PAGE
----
It was announced Tuesday morning that Nassau County — specifically Mill River — would be the recipient of $125 million in federal grant money from the Rebuild By Design contest, which aims to improve the areas infrastructure to better prepare for the next Hurricane Sandy.
The winning design, “Living with the Bay,” was proposed by The Interboro Team, a collaboration between Dutch and American designers to improve the South Shore area to make it more resilient to future storms. The first part of the project focuses on Mill River, which flows through Rockville Centre, East Rockaway and Oceanside.
“Nassau County was one of the areas that was hardest hit by Sandy and continues to be one of the most vulnerable areas in the region,” said Georgeen Theodore, the principal at Interboro Partners. “So we’re very happy that the research and design that our teamed developed will receive funding, because it will reduce that in the future.”
The Interboro Team was one of 10 finalists competing for a portion of the $4 billion in federal funds dedicated to Rebuild By Design by the department of Housing and Urban Development (HUD).
In the team’s presentation, it said that there was no single “silver bullet” solution to solving the Island’s flooding problem. A surge barrier would stop tidal surges, but the area would still be susceptible to flooding from heavy rainfall.
The multi-faceted plan includes:
•Sluice gates along inland canals, streams and rivers that would remain open at most times but would close during a storm with a heavy tidal surge.
•Bioswales, which are landscaped trenches along roads that are designed to hold water.
•Upstream reinfiltration systems, which would pump triple-treated sewage water from the Bay Park treatment plant in East Rockaway back upstream so it can be deposited in inland waterways, instead of the bays, to help recharge Nassau’s sole-source aquifer.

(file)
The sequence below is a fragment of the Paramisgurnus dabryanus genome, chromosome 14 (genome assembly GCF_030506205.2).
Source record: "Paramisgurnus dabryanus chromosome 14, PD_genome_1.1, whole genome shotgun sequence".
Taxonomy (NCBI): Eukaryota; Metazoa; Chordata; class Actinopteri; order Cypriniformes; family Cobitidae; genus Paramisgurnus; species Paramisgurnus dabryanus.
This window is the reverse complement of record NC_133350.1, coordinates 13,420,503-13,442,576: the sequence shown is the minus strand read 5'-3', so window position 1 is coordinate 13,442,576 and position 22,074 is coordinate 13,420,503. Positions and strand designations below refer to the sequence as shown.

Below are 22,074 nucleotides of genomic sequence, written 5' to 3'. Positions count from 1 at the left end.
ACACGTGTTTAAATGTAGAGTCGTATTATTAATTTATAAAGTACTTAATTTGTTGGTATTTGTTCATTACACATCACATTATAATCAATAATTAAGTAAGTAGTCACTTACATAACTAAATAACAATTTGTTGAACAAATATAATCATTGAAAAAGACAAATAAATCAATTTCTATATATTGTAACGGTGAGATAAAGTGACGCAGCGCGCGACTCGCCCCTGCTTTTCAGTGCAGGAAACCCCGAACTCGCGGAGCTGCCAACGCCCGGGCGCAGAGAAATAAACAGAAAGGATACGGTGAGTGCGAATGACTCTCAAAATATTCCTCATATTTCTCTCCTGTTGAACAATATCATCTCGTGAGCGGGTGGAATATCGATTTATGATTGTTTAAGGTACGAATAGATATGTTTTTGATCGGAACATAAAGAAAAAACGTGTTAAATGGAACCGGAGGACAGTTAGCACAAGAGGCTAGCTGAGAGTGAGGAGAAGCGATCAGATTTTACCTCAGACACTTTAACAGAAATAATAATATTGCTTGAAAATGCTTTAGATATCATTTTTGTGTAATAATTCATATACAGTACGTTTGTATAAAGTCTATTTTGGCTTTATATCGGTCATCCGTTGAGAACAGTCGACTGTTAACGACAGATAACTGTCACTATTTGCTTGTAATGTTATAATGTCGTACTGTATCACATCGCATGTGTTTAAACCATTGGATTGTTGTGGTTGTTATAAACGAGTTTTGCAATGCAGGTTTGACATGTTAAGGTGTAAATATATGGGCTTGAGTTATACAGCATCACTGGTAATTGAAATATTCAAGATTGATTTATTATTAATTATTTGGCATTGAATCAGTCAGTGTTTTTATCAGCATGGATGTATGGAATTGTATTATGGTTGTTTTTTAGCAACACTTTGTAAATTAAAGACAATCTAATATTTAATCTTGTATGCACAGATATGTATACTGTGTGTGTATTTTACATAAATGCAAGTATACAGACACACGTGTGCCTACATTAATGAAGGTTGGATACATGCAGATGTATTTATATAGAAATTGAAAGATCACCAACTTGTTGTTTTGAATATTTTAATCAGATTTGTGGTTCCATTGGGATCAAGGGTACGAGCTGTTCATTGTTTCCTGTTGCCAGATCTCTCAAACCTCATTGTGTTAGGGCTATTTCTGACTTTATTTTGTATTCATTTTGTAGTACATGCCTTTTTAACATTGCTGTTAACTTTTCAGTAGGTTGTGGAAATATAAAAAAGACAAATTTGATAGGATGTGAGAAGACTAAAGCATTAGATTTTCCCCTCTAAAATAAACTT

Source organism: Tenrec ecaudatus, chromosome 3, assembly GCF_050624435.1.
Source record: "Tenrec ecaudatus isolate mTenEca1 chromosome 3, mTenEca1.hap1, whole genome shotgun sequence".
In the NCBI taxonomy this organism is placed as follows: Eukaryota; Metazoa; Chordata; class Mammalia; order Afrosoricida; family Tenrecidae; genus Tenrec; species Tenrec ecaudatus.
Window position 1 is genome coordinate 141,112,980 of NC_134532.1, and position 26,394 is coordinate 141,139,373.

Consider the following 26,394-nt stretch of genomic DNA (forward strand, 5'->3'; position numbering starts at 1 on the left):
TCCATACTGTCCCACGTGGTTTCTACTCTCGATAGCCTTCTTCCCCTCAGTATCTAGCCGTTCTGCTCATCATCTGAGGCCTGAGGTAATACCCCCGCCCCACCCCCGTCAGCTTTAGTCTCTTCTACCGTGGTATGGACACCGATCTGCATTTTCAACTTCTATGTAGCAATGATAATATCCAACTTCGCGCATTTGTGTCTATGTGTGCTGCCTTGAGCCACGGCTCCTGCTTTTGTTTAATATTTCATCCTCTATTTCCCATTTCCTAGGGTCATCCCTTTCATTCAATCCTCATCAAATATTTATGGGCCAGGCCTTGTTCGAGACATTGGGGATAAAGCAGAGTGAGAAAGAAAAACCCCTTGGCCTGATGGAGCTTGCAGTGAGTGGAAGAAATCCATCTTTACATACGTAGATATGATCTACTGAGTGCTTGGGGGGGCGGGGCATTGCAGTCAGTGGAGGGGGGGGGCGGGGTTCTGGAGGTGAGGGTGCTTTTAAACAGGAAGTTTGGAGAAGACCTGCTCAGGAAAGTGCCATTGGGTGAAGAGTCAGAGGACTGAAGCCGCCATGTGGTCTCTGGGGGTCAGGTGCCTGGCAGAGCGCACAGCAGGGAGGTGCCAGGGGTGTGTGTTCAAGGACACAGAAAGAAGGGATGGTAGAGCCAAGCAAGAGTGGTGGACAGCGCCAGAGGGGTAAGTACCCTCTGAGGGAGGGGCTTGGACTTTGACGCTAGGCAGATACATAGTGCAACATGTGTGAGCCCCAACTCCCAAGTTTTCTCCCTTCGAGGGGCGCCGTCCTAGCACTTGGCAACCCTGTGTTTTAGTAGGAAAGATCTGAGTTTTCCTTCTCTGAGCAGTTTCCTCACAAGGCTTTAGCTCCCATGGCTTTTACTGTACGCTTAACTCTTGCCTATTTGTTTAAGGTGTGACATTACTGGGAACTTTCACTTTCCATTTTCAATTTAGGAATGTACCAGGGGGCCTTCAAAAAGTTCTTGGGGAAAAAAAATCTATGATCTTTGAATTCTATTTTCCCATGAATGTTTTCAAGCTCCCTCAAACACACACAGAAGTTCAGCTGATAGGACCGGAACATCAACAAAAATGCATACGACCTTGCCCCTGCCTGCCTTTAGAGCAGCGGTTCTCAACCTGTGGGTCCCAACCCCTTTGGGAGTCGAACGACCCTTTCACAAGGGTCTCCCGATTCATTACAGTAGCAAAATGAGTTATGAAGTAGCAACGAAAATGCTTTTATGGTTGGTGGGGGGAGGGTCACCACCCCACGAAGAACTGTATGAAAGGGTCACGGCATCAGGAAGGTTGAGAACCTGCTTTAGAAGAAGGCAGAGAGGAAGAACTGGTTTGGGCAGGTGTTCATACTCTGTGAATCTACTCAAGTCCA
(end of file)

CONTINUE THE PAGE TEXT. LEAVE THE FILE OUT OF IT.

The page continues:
•Aquaphilic urban planning, for which apartment buildings and other structures would be designed to remain usable after a flood.
•Water “detention” centers under municipal properties such as parks, where water would be sent into underground storage cisterns in a flood. Such cisterns could be built in places like Bligh Field in Rockville Centre.
The development of Mill River would make the area safer and more accessible. As the first phase of the Interboro project, the team plans to install a sluice gate on Mill River, creating a riverfront park that would also filter stormwater and adding stormwater swales to areas adjacent to the river.
Theodore explained that, as things stand now, stormwater drains straight back into the ground and makes its way to streams and rivers, taking any pollutants with it. The filtration system Interboro is proposing would help clean the water in the rivers and bays.
But Mill River is just one part of the Interboro project. Also included in the proposal are plans to build a better barrier for Long Beach and other barrier islands, building more marsh islands in the saltwater marshes and turning Sunrise Highway into a “green corridor.” Those aspects of the project do not have funding yet.
“Mill River is one of many north-south tributaries in Nassau County,” Theodore said. “It’s prototypical and could be applied to other north-south rivers in Nassau and Suffolk Counties to better contain flood water.” She went on to explain that her team is going to continue to look for funding from different stakeholders and Rebuild By Design for the rest of the project.